November 16, 2008 // 1:20 am
- Microsoft, Sony and Nintendo may dominate the global market for video games, but they don't rule in every corner of the world.
The extremely high cost of new video game consoles and games in Brazil has led to unusual market conditions in that emerging country - and a potential market for video game hardware makers. Due to high import taxes, new consoles like the PlayStation 3 regularly fetch in excess of $1,000 USD in Brazil.
However, an intrepid Brazilian company called Tectoy
hopes to capture a portion of the young, casual gaming market in Brazil with the launch of their Zeebo home console.
This innovative piece of hardware presents the first credible challenge to the popularity of the other big three manufacturers, and lights the way toward other potential opportunities in markets south of the equator.
Under the hood, the Zeebo is no slouch, especially considering that it is aimed at a younger, more casual audience. This is definitely not one of those cheap retro devices that come with pre-loaded games and plug directly into the TV. The Zeebo packs an ARM 11 main processor clocked at 400 MHz and a second ARM 9 Graphics chip clocked at 274 MHz. With this hardware, the Zeebo should be able to compete favorably with the PlayStation 2 in terms of raw power.
Interestingly, the Zeebo does not use optical media of any kind. Instead, games are downloaded over a free 3G wireless connection and can be stored on 1 GB of internal flash memory inside the console. The machine also has an SD card port for game saves and other uses.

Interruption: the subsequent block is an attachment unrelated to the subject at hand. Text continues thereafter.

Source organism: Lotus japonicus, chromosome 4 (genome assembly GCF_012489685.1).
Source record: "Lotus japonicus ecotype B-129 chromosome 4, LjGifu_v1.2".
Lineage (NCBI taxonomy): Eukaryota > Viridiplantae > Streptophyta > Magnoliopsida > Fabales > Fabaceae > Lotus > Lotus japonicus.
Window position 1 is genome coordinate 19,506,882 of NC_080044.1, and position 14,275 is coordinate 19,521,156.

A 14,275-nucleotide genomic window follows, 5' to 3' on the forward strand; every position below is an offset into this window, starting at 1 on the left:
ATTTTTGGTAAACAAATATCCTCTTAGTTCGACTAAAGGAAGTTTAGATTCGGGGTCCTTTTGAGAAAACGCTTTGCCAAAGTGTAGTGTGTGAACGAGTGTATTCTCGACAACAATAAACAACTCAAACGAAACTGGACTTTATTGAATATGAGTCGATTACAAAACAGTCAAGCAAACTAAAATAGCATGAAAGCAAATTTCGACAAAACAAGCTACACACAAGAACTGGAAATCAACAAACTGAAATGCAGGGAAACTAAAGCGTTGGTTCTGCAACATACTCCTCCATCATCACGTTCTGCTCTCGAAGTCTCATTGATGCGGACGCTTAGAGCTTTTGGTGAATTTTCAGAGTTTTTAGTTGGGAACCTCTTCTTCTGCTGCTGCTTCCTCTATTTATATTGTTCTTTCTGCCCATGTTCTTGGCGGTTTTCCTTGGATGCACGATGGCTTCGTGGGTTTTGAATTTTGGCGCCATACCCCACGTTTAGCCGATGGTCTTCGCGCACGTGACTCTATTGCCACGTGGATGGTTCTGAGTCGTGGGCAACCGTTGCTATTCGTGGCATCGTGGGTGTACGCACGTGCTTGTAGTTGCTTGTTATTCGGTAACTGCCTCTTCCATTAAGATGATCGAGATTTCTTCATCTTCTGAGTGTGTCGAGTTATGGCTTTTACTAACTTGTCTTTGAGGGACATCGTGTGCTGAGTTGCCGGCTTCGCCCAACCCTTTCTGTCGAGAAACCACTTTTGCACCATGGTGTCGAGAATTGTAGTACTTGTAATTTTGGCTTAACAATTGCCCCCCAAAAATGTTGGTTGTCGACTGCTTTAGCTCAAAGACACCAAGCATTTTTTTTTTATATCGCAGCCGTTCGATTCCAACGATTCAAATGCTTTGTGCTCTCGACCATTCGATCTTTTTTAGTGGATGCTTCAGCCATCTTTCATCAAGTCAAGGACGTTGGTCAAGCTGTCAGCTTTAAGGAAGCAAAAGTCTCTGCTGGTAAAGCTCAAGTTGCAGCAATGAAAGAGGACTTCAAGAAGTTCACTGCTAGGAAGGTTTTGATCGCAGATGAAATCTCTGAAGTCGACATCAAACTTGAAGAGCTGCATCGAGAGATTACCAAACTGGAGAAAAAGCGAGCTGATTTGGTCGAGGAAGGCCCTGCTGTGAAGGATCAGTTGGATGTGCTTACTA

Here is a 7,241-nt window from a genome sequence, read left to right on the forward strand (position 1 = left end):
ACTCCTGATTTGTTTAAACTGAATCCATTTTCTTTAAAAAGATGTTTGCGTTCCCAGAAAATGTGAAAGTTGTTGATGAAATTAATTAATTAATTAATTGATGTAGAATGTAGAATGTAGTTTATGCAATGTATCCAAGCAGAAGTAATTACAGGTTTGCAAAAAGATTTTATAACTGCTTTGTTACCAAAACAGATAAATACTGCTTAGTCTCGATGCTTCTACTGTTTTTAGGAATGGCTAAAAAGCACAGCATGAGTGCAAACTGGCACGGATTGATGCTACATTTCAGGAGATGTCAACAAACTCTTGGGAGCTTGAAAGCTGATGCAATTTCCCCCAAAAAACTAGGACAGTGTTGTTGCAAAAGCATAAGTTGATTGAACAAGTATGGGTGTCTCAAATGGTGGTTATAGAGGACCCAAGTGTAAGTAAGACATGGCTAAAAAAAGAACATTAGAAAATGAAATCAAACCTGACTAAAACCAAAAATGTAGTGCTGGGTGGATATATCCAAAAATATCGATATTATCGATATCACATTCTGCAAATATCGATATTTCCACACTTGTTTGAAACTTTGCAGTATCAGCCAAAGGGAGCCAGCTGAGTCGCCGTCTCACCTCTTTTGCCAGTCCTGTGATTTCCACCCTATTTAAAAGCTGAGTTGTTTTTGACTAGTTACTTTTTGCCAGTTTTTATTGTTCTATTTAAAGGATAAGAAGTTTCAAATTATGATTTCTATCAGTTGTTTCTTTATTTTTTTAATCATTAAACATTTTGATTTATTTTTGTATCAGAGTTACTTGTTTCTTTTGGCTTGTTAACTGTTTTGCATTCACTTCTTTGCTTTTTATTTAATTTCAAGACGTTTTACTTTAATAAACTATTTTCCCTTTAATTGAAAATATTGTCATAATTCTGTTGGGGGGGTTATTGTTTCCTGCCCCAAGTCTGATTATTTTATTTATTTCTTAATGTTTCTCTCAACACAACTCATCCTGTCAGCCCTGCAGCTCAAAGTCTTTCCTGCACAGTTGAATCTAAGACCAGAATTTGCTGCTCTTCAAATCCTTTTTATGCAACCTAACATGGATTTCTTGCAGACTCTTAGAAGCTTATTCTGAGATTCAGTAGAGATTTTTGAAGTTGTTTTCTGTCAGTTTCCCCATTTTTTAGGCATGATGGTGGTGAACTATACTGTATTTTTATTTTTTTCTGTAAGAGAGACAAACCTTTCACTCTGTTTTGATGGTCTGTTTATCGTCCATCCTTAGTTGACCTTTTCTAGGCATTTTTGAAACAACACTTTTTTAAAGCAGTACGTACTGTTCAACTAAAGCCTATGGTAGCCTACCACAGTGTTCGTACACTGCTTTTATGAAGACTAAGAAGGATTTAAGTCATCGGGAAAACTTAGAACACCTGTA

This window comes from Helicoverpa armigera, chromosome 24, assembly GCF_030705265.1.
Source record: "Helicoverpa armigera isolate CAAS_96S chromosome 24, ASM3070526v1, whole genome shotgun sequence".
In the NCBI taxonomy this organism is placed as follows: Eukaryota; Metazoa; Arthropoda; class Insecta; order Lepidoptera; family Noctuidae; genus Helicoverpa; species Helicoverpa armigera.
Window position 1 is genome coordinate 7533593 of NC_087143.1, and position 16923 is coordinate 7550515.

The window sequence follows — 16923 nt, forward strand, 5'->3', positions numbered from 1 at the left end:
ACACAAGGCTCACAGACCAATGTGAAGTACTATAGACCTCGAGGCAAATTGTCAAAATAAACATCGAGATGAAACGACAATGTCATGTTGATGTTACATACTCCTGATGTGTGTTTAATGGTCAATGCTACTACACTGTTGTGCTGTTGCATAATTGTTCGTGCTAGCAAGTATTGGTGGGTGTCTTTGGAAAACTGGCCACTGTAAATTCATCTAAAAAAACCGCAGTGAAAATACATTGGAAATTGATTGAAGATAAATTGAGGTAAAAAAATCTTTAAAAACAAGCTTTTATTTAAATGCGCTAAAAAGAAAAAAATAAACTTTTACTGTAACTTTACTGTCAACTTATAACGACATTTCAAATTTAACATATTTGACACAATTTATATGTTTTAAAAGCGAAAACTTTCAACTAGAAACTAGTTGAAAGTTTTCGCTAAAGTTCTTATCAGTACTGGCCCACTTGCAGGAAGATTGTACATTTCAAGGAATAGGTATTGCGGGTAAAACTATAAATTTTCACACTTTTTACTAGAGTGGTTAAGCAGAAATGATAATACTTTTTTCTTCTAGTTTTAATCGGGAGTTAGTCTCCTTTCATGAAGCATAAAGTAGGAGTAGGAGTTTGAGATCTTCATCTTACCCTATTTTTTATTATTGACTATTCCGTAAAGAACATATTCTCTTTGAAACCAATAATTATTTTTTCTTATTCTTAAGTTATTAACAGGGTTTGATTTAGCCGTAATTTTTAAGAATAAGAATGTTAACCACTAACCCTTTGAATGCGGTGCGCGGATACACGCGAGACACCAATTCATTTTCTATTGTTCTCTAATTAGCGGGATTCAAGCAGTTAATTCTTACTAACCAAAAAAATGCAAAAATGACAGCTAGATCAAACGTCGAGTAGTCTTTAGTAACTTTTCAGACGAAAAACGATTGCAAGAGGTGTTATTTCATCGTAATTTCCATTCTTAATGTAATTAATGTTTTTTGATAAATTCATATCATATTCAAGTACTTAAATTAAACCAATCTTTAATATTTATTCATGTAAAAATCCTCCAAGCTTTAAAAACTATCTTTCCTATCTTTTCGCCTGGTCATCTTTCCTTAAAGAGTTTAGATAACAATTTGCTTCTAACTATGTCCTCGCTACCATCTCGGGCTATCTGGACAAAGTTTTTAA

- Controller Interface: USB
- Power Consumption: 15 W max.
- Main CPU: ARM 11 @ 400 MHz
- Graphics CPU: ARM 9 @ 274 MHz
- 3D Graphics rendering speed: 1.6 million polygons / second
- Audio: 8 channel MP3, ADPCM, MIDI
- Resolution: 640x480 (480p)
- Dimensions: 157 x 215.4 x 44 mm
- Weight: 1.3kg
- Noise Output: Less than 106 dBm.
Tectoy will offer a mixture of older licensed games and new intellectual properties for download over its online service. Through a licensing agreement with Western and Japanese publishers, the company will be able to offer older games for download at reasonable prices ($8-$10). Some of the games that will be available at launch include Need for Speed Carbon and the original PC game Quake.
Tectoy also promises more casual fare such as generic sports titles and a Brain Training clone. With its competent graphics processor, the Zeebo could have a future as a retro gaming powerhouse, since it would be able to eat oldschool arcade platformers and fighting games for breakfast.
If Tectoy is able to offer a robust and seamless download service, the Zeebo console could be a huge success in Brazil and even in other parts of the developing world. While it will never compete with the newest cutting-edge hardware from Japan and North America, the Zeebo is a low-cost machine that offers a similar experience to services like the Wii Shop Channel and Xbox Live Arcade.
And of course, we know how successful those two distribution models have been -- just think of all the Microsoft and Wii Points we've bought in the last 12 months. The Zeebo will officially launch in Brazil this coming July for the price of $258 USD.